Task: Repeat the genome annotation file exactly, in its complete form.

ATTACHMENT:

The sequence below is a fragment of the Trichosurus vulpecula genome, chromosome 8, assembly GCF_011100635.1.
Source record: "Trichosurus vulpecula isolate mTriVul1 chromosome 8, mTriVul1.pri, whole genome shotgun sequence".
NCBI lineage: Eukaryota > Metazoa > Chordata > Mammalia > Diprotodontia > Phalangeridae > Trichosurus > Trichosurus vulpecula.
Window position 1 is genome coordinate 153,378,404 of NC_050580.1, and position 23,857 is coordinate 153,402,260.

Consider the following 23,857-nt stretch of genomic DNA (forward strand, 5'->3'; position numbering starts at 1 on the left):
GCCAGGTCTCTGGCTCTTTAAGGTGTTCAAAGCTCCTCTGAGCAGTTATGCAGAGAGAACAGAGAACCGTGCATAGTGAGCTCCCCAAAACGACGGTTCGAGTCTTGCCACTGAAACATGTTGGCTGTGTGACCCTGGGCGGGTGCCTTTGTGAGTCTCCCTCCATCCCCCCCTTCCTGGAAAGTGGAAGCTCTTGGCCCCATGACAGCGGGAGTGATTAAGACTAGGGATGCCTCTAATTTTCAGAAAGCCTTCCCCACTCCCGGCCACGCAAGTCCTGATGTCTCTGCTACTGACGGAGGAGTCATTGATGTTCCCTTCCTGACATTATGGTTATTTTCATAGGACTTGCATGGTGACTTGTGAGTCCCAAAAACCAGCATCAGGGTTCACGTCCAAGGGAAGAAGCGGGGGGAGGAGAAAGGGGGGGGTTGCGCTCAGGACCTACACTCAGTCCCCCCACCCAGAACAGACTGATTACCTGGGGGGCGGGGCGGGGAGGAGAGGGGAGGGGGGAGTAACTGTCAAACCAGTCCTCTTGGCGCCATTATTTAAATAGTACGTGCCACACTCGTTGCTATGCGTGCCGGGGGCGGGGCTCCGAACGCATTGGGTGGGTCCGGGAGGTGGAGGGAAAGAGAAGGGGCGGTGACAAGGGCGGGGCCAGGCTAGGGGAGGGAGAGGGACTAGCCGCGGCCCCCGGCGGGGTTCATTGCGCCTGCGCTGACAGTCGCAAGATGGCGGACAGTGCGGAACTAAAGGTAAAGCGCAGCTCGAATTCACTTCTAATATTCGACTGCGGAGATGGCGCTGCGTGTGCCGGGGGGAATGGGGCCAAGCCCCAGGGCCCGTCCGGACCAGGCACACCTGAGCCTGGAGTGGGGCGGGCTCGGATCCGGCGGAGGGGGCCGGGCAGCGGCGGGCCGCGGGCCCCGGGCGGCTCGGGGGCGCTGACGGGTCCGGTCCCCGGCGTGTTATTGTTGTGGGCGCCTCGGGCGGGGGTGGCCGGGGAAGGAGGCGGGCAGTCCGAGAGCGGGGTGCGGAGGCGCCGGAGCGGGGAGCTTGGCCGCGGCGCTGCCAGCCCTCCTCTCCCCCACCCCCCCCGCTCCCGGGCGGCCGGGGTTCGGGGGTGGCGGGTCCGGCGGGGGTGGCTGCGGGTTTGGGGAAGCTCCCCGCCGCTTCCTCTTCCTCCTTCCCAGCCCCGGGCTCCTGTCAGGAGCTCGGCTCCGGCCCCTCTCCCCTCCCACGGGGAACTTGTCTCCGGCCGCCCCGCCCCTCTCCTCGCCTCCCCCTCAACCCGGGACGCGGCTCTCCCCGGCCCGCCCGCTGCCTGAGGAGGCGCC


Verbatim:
The sequence below is a fragment of the Trichosurus vulpecula genome, chromosome 8, assembly GCF_011100635.1.
Source record: "Trichosurus vulpecula isolate mTriVul1 chromosome 8, mTriVul1.pri, whole genome shotgun sequence".
NCBI lineage: Eukaryota > Metazoa > Chordata > Mammalia > Diprotodontia > Phalangeridae > Trichosurus > Trichosurus vulpecula.
Window position 1 is genome coordinate 153,378,404 of NC_050580.1, and position 23,857 is coordinate 153,402,260.

Consider the following 23,857-nt stretch of genomic DNA (forward strand, 5'->3'; position numbering starts at 1 on the left):
GCCAGGTCTCTGGCTCTTTAAGGTGTTCAAAGCTCCTCTGAGCAGTTATGCAGAGAGAACAGAGAACCGTGCATAGTGAGCTCCCCAAAACGACGGTTCGAGTCTTGCCACTGAAACATGTTGGCTGTGTGACCCTGGGCGGGTGCCTTTGTGAGTCTCCCTCCATCCCCCCCTTCCTGGAAAGTGGAAGCTCTTGGCCCCATGACAGCGGGAGTGATTAAGACTAGGGATGCCTCTAATTTTCAGAAAGCCTTCCCCACTCCCGGCCACGCAAGTCCTGATGTCTCTGCTACTGACGGAGGAGTCATTGATGTTCCCTTCCTGACATTATGGTTATTTTCATAGGACTTGCATGGTGACTTGTGAGTCCCAAAAACCAGCATCAGGGTTCACGTCCAAGGGAAGAAGCGGGGGGAGGAGAAAGGGGGGGGTTGCGCTCAGGACCTACACTCAGTCCCCCCACCCAGAACAGACTGATTACCTGGGGGGCGGGGCGGGGAGGAGAGGGGAGGGGGGAGTAACTGTCAAACCAGTCCTCTTGGCGCCATTATTTAAATAGTACGTGCCACACTCGTTGCTATGCGTGCCGGGGGCGGGGCTCCGAACGCATTGGGTGGGTCCGGGAGGTGGAGGGAAAGAGAAGGGGCGGTGACAAGGGCGGGGCCAGGCTAGGGGAGGGAGAGGGACTAGCCGCGGCCCCCGGCGGGGTTCATTGCGCCTGCGCTGACAGTCGCAAGATGGCGGACAGTGCGGAACTAAAGGTAAAGCGCAGCTCGAATTCACTTCTAATATTCGACTGCGGAGATGGCGCTGCGTGTGCCGGGGGGAATGGGGCCAAGCCCCAGGGCCCGTCCGGACCAGGCACACCTGAGCCTGGAGTGGGGCGGGCTCGGATCCGGCGGAGGGGGCCGGGCAGCGGCGGGCCGCGGGCCCCGGGCGGCTCGGGGGCGCTGACGGGTCCGGTCCCCGGCGTGTTATTGTTGTGGGCGCCTCGGGCGGGGGTGGCCGGGGAAGGAGGCGGGCAGTCCGAGAGCGGGGTGCGGAGGCGCCGGAGCGGGGAGCTTGGCCGCGGCGCTGCCAGCCCTCCTCTCCCCCACCCCCCCCGCTCCCGGGCGGCCGGGGTTCGGGGGTGGCGGGTCCGGCGGGGGTGGCTGCGGGTTTGGGGAAGCTCCCCGCCGCTTCCTCTTCCTCCTTCCCAGCCCCGGGCTCCTGTCAGGAGCTCGGCTCCGGCCCCTCTCCCCTCCCACGGGGAACTTGTCTCCGGCCGCCCCGCCCCTCTCCTCGCCTCCCCCTCAACCCGGGACGCGGCTCTCCCCGGCCCGCCCGCTGCCTGAGGAGGCGCC